Mental health is something people used to avoid discussing, but awareness is on the rise—which is a good thing. Both incarcerated people and their families often deal with mental health struggles. Now, Maria helps them embrace a different way of thinking.
For more than 27 years, Maria Amaya, a clinical therapist and California-based Prison Fellowship® prison ministry manager, has worked with people both inside and outside of prison. We sat down with Maria to learn more.
Prison Fellowship: What are the most common mental health struggles you see among people behind bars?
Maria Amaya: Anxiety and depression—those are probably the two most common. And that's with our female and male population and even our juveniles. Men tend to become violent, and they become physical. That's how they get out their aggressions. God created women to be nurturers—emotional people—so they tend to commune, but sometimes the community is a negative community. You'll find little "families" in women's institutions.
What is trauma, and how does it affect mental health?
Trauma is a distressing event that causes an emotional response.
Incarceration is very difficult. And in a lot of places, incarceration itself is another layer of trauma, and then it can just continue to escalate depending on the person and how they handle their trauma.
When prisoners are in really good programs—like the Prison Fellowship Academy®—that bring hope and show them how to change their thought process, that's their key. And you'll hear them say, “I never even thought that I could do this,” because they've had so much trauma, especially negative interactions leading them to think they would amount to nothing.
What resources are available to people in prison who are struggling with anxiety and depression?
Prisons have clinicians inside, but every state and facility is different. In California, we actually have mental health prison facilities and even substance abuse treatment facilities for people behind bars, because a lot of our population have substance abuse problems. Substance abuse can turn into some extreme mental health problems.
What are some things that incarcerated people can do to maintain their mental health?
Do not isolate. Get in community. Get into programs and your chapel services. If you have that support group—whether it includes friends or family—connect with them. Write to them. Letter writing relieves something inside. It’s actually therapeutic. There's so much we can do, but it's work.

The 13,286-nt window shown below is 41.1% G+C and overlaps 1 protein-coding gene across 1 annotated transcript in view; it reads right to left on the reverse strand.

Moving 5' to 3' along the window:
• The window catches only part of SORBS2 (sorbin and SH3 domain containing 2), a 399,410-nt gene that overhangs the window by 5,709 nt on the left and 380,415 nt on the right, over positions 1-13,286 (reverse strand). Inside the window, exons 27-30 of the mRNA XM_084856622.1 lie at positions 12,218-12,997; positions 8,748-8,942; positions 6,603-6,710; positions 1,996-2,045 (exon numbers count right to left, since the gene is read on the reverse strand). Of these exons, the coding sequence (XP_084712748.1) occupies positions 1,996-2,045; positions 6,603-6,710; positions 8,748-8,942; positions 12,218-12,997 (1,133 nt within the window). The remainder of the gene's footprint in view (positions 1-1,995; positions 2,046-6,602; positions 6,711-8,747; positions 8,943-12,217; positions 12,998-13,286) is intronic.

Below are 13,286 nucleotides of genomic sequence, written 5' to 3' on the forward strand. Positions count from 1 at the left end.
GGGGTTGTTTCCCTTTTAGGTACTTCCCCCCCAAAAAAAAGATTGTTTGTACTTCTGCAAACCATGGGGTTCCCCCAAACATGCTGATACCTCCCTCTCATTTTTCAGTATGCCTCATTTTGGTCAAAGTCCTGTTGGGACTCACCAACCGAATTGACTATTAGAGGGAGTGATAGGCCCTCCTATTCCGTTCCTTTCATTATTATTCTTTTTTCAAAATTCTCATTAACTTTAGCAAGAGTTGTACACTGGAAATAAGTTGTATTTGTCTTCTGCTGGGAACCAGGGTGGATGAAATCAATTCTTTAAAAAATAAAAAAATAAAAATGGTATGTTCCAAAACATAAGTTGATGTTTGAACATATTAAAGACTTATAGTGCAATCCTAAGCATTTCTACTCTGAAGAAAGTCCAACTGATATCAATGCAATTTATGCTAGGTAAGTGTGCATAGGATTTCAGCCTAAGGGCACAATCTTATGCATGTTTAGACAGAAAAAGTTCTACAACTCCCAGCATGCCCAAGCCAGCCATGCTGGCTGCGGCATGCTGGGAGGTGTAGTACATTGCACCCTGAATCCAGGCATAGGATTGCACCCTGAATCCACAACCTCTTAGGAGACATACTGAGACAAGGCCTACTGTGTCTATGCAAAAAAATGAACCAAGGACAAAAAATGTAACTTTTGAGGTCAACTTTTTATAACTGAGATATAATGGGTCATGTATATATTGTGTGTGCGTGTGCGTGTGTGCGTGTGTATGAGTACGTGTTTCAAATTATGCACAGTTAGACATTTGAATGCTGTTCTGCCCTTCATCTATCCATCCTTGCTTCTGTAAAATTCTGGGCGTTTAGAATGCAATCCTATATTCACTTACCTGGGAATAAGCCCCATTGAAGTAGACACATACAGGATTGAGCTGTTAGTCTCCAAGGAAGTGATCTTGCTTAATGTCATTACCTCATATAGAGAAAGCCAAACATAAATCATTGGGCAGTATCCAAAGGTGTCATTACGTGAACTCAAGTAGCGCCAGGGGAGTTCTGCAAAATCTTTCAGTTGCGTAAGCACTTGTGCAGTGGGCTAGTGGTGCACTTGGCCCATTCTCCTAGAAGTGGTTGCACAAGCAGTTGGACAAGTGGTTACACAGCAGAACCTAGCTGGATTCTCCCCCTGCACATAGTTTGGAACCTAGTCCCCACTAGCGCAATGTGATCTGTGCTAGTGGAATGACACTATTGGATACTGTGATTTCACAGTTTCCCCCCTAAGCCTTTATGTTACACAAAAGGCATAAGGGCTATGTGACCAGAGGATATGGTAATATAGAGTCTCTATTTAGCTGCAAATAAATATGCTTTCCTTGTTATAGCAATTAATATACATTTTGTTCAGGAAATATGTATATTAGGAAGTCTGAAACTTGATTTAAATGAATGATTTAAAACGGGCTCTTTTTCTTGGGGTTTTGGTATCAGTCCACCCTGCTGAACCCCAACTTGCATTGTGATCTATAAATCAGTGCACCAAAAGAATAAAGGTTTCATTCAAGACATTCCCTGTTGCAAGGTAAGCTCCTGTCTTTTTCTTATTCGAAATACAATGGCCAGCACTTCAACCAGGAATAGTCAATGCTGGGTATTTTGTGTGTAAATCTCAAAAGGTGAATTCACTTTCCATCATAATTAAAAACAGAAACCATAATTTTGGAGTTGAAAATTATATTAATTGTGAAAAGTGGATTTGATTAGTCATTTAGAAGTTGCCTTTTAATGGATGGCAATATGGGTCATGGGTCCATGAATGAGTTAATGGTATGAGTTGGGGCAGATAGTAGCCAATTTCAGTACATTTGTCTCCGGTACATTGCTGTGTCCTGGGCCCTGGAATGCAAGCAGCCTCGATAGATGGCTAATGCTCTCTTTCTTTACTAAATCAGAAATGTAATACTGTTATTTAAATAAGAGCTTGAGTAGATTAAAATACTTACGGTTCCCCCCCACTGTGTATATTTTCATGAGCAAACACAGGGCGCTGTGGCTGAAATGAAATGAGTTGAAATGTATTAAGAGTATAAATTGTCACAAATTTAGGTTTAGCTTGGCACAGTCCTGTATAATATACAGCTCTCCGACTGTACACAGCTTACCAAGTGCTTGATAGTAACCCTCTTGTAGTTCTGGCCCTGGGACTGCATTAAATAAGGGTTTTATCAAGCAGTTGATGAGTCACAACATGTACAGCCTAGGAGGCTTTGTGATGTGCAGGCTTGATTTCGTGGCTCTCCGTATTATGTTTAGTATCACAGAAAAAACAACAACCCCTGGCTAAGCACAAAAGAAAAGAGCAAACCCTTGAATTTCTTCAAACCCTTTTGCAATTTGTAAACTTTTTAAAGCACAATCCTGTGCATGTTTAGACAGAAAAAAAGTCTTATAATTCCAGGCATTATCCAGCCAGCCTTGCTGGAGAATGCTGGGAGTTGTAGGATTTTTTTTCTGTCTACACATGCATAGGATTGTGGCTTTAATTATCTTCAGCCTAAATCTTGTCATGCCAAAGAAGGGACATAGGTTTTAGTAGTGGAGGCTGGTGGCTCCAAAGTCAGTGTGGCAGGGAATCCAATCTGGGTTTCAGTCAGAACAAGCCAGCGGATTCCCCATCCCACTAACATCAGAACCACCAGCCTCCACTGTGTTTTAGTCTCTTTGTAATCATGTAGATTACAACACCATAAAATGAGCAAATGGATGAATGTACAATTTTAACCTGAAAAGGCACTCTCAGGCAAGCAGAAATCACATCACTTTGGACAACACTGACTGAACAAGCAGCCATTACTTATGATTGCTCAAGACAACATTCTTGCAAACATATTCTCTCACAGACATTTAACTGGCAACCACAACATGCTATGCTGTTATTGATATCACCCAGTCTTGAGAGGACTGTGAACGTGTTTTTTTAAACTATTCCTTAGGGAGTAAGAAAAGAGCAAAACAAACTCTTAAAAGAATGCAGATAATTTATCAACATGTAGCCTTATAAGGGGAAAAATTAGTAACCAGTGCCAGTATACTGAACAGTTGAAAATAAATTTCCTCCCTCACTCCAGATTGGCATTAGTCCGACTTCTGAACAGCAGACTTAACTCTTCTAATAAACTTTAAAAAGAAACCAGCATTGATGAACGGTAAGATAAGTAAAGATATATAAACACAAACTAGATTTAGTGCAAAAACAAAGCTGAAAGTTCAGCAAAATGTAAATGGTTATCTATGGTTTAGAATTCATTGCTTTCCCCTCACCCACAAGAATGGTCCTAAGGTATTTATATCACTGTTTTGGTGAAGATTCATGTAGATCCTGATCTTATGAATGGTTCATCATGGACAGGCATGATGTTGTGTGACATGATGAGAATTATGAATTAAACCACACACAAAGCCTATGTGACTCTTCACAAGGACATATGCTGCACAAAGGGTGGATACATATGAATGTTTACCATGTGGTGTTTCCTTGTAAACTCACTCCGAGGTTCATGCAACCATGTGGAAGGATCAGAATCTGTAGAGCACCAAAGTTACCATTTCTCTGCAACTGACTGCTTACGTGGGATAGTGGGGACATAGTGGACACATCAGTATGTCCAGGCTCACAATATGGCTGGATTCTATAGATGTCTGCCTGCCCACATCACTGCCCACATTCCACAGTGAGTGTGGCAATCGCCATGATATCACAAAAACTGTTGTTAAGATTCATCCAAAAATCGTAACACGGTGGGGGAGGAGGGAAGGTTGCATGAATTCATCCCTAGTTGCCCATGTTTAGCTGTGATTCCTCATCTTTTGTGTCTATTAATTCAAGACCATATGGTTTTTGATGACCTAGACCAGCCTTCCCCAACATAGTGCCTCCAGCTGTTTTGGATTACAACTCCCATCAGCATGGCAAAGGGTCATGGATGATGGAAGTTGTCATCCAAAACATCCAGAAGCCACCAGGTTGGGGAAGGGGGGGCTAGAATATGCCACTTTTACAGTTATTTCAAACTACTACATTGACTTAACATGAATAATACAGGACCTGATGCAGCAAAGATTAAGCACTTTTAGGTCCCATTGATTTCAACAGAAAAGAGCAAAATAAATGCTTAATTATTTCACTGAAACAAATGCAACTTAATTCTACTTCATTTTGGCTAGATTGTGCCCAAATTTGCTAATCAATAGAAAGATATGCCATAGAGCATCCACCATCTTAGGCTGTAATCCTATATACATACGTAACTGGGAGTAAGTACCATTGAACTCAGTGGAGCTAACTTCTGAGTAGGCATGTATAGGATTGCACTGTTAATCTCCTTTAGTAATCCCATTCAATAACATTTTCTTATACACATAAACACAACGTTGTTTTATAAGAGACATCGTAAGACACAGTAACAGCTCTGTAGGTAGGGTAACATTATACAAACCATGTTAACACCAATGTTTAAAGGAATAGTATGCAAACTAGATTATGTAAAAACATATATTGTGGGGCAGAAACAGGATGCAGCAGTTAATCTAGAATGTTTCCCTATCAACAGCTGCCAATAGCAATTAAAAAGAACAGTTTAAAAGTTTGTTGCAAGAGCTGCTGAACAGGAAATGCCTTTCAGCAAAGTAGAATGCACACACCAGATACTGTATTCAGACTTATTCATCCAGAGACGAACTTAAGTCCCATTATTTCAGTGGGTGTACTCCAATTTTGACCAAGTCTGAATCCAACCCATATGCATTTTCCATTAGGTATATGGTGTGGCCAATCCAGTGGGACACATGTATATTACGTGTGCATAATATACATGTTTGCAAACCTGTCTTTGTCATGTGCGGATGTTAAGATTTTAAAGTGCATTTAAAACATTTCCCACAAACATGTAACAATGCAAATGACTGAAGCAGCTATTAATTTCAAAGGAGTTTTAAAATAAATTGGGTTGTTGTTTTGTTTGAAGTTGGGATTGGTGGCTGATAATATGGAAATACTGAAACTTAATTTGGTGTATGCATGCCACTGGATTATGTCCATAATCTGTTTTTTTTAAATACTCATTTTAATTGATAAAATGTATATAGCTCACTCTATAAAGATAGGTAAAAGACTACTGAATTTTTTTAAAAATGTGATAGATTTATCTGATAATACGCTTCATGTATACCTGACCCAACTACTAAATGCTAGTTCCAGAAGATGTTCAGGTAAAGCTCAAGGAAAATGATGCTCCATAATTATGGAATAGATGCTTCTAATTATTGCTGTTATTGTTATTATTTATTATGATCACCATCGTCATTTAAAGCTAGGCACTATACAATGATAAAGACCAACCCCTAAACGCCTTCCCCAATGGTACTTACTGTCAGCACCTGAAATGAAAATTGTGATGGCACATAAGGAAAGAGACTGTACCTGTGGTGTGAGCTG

In California, all our institutions have given tablets to prisoners. Now, prisoners may have to pay to use some of the features on the devices, but there's just so many different ways to connect.
What advice would you give to families that are struggling with anxiety or depression as a result of their loved one's incarceration?
Look for support groups within your area. If they don't have that locally, then start one. Start talking to others. And you don't need money—all you need is a place. If you're a part of a church, talk to your church.
Say, for example, I know an Angel Tree church. They participate in Prison Fellowship programs, volunteering, and such. They have weekly group meetings for those who are affected by incarceration. They implement Bible studies, and they get together. They talk. They're able to encourage each other, pray for each other, and affirm each other.
When we are in that place with like-minded people, we get to think different. When we learn to think different, it's going to challenge us because it's uncomfortable. Again, do not isolate. Talk about it. Everybody possesses the shame and guilt of incarceration in a different way. Society puts such a condemning position on these families, and they need a safe place.